She was only 42 years old, headed to work on a special errand.
But today, her family laid her to rest.
She's the latest victim to die on the road some know by the gruesome nickname, "I'll Kill Ya Highway."
Volunteer TV's Gordon Boyd tells us it's raising calls to make Alcoa Highway safer.
It's a state that most everyone admits has become too well-traveled.
It's tough for police, across two counties.
There are plenty of side roads and curb cuts to get on and off.
But few of them are safe.
Alcoa Highway Business Owner Julian McKinley says, "I have set right over there in that median, from five to eight minutes, just trying to get across that highway."
In the nearly 40 years Julian McKinley's sold mowers
and garden tractors along the stretch of Alcoa Highway.
"Too many things to look out for you, somebody cutting
across in front of you, somebody making a u-turn in front of you. " McKinley says.
Traffic has grown beyond dangerous: "There's a major wreck there all the time. I'd say two or three a week major, and some are fatal."
Tuesday morning, 42-year-old Patrizia Hull died, when a another car hit hers, as she tried to turn left into Alcoa Highways Southbound lanes.
Alcoa Police Captain Rick Arnold says, "It did appear that she was trying to cross the northbound traffic lanes."
Last September, nearly the same spot--three people, killed
when their pickup tried to cross --right in front of
a garbage truck, and it blew up and burned.
T-Dot says its engineers aren't available to talk on camera, UT plans are coming together.
Not for a fix, but a virtual re-working.
Four projects, widening to three lanes both ways between Pellissippi Parkway and Cherokee Trail.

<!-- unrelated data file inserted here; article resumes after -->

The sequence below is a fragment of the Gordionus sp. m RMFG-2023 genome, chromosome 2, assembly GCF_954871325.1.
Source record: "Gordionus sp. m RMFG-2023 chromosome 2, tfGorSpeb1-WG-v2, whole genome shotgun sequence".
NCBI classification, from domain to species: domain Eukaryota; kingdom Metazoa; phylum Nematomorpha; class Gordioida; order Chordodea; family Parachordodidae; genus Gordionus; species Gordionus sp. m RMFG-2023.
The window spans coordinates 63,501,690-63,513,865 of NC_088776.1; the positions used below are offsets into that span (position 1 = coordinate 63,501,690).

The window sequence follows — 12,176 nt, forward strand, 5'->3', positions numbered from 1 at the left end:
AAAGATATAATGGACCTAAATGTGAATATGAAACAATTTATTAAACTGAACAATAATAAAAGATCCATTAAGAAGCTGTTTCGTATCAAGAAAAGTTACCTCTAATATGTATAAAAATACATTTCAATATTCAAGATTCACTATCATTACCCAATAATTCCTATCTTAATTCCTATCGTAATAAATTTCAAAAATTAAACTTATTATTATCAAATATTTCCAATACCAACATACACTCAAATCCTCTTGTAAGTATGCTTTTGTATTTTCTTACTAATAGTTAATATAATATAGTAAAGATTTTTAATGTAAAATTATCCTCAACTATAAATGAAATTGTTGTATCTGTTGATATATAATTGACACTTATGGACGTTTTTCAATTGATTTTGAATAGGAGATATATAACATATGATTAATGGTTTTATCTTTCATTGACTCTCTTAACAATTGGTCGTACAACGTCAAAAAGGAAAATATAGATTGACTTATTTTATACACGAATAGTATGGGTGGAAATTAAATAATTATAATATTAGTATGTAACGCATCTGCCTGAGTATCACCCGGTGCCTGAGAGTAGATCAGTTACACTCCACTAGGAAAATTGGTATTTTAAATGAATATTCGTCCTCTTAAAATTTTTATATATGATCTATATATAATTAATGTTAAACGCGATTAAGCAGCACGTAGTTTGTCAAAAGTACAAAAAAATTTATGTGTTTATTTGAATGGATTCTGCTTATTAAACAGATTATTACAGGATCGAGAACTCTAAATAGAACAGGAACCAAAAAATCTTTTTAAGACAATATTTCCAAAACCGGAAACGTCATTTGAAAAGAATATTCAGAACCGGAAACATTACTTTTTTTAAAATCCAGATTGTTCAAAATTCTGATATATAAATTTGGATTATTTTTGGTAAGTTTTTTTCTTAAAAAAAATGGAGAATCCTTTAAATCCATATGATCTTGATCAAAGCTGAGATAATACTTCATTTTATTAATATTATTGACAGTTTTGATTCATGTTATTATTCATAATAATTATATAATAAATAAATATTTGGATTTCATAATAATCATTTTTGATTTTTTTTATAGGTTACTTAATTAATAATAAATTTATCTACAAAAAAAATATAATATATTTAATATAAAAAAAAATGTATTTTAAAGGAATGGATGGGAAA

Making left turns across traffic impossible thanks to concrete barrier medians and frontage roads.
McKinley says, "They might as well forget about businesses on this highway."
McKinley says he'd sell out, for the right price. But cutting the access, wouldn't stop the speeders: "A few red lights would slow that traffic down."
Captain Arnold says, "You'd have some massive backups. Again, I would have to refer you back to TDOT, and some of the studies they do."
55 thousand cars and trucks take Alcoa Highway every day.
So many, T-DOT says stoplights wouldn't make any sense.
But no remedy's designed yet---nothing beyond study.
McKinley says, "You' think anything'll get done. Ah, well.
They're gonna have to do it."
TDOT's first hearings on Alcoa Highway are set for next summer.
Decisions, funding, building are all well beyond that.
Patty Hull leaves behind a son, daughter, granddaughter, two brothers, parents and a grandmother.
As well as a husband, Dale, who says he's lost his baby and best friend.
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